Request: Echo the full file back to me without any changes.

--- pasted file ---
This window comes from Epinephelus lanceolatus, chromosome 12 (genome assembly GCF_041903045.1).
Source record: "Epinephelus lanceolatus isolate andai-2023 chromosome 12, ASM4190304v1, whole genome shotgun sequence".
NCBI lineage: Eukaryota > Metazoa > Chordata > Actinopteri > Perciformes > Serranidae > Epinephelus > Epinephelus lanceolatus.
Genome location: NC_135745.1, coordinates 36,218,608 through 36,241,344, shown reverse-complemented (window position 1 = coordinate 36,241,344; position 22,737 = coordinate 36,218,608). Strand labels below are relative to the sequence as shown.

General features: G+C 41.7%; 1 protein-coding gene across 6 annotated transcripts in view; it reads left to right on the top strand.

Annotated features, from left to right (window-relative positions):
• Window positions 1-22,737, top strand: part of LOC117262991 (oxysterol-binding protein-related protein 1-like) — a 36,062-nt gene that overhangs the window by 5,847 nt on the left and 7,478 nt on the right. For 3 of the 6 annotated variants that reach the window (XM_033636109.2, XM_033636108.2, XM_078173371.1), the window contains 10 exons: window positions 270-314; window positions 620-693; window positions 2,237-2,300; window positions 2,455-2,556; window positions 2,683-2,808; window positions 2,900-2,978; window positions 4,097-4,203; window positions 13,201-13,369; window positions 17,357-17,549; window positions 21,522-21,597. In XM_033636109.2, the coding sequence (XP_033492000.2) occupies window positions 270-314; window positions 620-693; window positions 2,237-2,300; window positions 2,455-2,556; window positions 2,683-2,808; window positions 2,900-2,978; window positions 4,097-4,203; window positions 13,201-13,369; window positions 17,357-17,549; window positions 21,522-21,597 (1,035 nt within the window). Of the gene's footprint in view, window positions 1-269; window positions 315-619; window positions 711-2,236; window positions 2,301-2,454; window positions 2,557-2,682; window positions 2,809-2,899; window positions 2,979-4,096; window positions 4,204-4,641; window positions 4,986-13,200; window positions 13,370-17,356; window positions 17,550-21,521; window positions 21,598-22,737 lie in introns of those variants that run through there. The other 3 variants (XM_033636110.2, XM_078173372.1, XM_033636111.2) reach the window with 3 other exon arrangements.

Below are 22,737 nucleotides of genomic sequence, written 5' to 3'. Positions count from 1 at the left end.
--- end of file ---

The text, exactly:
This window comes from Epinephelus lanceolatus, chromosome 12 (genome assembly GCF_041903045.1).
Source record: "Epinephelus lanceolatus isolate andai-2023 chromosome 12, ASM4190304v1, whole genome shotgun sequence".
NCBI lineage: Eukaryota > Metazoa > Chordata > Actinopteri > Perciformes > Serranidae > Epinephelus > Epinephelus lanceolatus.
Genome location: NC_135745.1, coordinates 36,218,608 through 36,241,344, shown reverse-complemented (window position 1 = coordinate 36,241,344; position 22,737 = coordinate 36,218,608). Strand labels below are relative to the sequence as shown.

General features: G+C 41.7%; 1 protein-coding gene across 6 annotated transcripts in view; it reads left to right on the top strand.

Annotated features, from left to right (window-relative positions):
• Window positions 1-22,737, top strand: part of LOC117262991 (oxysterol-binding protein-related protein 1-like) — a 36,062-nt gene that overhangs the window by 5,847 nt on the left and 7,478 nt on the right. For 3 of the 6 annotated variants that reach the window (XM_033636109.2, XM_033636108.2, XM_078173371.1), the window contains 10 exons: window positions 270-314; window positions 620-693; window positions 2,237-2,300; window positions 2,455-2,556; window positions 2,683-2,808; window positions 2,900-2,978; window positions 4,097-4,203; window positions 13,201-13,369; window positions 17,357-17,549; window positions 21,522-21,597. In XM_033636109.2, the coding sequence (XP_033492000.2) occupies window positions 270-314; window positions 620-693; window positions 2,237-2,300; window positions 2,455-2,556; window positions 2,683-2,808; window positions 2,900-2,978; window positions 4,097-4,203; window positions 13,201-13,369; window positions 17,357-17,549; window positions 21,522-21,597 (1,035 nt within the window). Of the gene's footprint in view, window positions 1-269; window positions 315-619; window positions 711-2,236; window positions 2,301-2,454; window positions 2,557-2,682; window positions 2,809-2,899; window positions 2,979-4,096; window positions 4,204-4,641; window positions 4,986-13,200; window positions 13,370-17,356; window positions 17,550-21,521; window positions 21,598-22,737 lie in introns of those variants that run through there. The other 3 variants (XM_033636110.2, XM_078173372.1, XM_033636111.2) reach the window with 3 other exon arrangements.

Below are 22,737 nucleotides of genomic sequence, written 5' to 3'. Positions count from 1 at the left end.